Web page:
The research organisation PEP is conducting a three-year study of the way in which the emphasis on community care works out in practice. The first report, in the broadsheet Community Mental Health Services studying the plans and proposals of 120 local authorities is not particularly encouraging. Community care ought to mean something more than simply local authority care, and the report calls for a systematic study of public attitudes to mental disorder, which, it is thought, have ‘an important irrational component’. The same point was raised last year at the conference of the World Federation of Mental Health, where Dr. D. F. Buckle commented that there were strong psychological reasons, hidden from the people in the community which caused them to put away people they could not abide or who raised the level of anxiety, and Dr. Joshua Bierer said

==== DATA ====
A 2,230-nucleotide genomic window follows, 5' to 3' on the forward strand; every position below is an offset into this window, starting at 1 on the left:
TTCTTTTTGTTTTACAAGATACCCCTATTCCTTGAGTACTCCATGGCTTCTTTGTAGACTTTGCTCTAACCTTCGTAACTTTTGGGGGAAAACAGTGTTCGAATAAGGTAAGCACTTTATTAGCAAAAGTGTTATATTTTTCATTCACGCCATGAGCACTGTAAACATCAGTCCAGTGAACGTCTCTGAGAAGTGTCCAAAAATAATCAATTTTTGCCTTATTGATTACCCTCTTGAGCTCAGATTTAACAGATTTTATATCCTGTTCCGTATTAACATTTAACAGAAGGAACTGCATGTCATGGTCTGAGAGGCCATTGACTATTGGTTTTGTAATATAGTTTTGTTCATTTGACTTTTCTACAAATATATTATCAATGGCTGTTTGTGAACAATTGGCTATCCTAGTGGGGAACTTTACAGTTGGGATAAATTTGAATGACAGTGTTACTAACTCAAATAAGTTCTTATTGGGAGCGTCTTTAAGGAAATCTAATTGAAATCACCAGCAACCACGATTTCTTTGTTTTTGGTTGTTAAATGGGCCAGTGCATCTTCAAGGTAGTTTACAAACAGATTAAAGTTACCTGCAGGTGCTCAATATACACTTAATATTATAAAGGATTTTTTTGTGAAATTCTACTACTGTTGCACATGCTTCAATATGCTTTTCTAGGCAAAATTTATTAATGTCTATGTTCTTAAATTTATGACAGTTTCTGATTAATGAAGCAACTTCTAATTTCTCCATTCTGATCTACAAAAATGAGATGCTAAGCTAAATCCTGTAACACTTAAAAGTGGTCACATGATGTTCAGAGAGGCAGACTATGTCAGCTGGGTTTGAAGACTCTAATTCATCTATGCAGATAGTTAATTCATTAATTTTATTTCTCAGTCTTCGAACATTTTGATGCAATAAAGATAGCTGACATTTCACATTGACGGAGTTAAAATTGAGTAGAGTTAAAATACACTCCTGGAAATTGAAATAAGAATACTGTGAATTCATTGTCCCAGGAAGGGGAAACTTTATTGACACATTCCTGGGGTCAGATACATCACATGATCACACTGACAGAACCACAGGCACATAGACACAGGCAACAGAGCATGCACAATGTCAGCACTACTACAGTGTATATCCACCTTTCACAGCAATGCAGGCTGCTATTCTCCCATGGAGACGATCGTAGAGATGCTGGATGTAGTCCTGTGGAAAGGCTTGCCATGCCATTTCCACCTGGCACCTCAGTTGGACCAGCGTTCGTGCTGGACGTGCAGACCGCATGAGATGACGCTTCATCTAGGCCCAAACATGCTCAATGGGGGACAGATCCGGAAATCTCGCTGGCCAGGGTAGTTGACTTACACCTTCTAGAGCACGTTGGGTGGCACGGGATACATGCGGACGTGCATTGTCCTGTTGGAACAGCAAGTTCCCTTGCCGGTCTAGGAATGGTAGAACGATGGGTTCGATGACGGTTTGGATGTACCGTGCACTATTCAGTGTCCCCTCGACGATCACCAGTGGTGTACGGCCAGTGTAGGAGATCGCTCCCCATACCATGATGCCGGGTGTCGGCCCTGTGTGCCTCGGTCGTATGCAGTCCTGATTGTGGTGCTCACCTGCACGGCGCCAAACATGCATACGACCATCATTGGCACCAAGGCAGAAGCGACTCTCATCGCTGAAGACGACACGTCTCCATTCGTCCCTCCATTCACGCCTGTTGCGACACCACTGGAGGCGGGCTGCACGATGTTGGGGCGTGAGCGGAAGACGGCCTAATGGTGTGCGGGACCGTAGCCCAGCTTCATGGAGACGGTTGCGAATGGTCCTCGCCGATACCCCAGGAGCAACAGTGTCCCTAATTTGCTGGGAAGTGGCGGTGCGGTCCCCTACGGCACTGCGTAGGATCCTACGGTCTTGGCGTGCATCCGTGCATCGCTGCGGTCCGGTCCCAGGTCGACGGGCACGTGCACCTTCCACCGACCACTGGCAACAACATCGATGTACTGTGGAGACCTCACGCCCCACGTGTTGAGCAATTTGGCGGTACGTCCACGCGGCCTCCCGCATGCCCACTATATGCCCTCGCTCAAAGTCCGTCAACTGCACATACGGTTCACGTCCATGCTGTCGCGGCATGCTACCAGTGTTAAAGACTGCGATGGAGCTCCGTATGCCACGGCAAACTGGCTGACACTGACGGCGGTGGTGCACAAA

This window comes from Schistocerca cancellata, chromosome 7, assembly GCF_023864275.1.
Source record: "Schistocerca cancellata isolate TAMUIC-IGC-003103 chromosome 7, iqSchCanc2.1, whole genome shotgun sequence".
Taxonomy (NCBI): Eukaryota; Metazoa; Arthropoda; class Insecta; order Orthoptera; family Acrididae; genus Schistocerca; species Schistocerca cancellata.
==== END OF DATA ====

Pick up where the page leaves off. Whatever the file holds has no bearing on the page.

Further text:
I and my collaborators are convinced that it is our own anxiety which forces us to lock people up, to brand them, and to make them criminals. I believe if we can overcome our own anxiety and treat adults and and adolescents as members of the community, we will create fewer mental patients and fewer criminals.

Institutes of Crime

In linking criminality with mental disorder (considering crime in the psychologist’s rather than in the legalistic sense), he brings us to the most sinister of institutions, the prison. Karl Menninger, founder of the Menninger Clinic, addressing the American Bar Association, said